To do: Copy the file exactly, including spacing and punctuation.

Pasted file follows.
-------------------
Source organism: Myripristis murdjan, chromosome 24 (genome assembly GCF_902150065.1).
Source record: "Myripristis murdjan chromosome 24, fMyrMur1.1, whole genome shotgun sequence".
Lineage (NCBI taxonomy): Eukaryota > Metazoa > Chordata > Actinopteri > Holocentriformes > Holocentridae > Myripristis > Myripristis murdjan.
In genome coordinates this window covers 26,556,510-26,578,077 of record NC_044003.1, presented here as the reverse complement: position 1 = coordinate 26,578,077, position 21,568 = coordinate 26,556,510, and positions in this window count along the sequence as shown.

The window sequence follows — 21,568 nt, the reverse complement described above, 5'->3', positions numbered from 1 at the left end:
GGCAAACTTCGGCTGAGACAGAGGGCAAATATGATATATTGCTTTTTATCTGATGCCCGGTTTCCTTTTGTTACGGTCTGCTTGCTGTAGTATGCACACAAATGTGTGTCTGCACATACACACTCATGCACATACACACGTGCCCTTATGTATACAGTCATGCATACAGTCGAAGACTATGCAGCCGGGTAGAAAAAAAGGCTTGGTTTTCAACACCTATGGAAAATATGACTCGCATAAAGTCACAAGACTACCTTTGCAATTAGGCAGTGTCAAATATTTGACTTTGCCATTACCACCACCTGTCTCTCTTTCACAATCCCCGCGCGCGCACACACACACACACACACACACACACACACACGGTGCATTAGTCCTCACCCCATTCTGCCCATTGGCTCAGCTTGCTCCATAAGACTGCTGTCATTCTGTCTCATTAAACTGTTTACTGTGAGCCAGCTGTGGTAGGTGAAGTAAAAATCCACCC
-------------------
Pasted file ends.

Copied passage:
Source organism: Myripristis murdjan, chromosome 24 (genome assembly GCF_902150065.1).
Source record: "Myripristis murdjan chromosome 24, fMyrMur1.1, whole genome shotgun sequence".
Lineage (NCBI taxonomy): Eukaryota > Metazoa > Chordata > Actinopteri > Holocentriformes > Holocentridae > Myripristis > Myripristis murdjan.
In genome coordinates this window covers 26,556,510-26,578,077 of record NC_044003.1, presented here as the reverse complement: position 1 = coordinate 26,578,077, position 21,568 = coordinate 26,556,510, and positions in this window count along the sequence as shown.

The window sequence follows — 21,568 nt, the reverse complement described above, 5'->3', positions numbered from 1 at the left end:
GGCAAACTTCGGCTGAGACAGAGGGCAAATATGATATATTGCTTTTTATCTGATGCCCGGTTTCCTTTTGTTACGGTCTGCTTGCTGTAGTATGCACACAAATGTGTGTCTGCACATACACACTCATGCACATACACACGTGCCCTTATGTATACAGTCATGCATACAGTCGAAGACTATGCAGCCGGGTAGAAAAAAAGGCTTGGTTTTCAACACCTATGGAAAATATGACTCGCATAAAGTCACAAGACTACCTTTGCAATTAGGCAGTGTCAAATATTTGACTTTGCCATTACCACCACCTGTCTCTCTTTCACAATCCCCGCGCGCGCACACACACACACACACACACACACACACACACGGTGCATTAGTCCTCACCCCATTCTGCCCATTGGCTCAGCTTGCTCCATAAGACTGCTGTCATTCTGTCTCATTAAACTGTTTACTGTGAGCCAGCTGTGGTAGGTGAAGTAAAAATCCACCC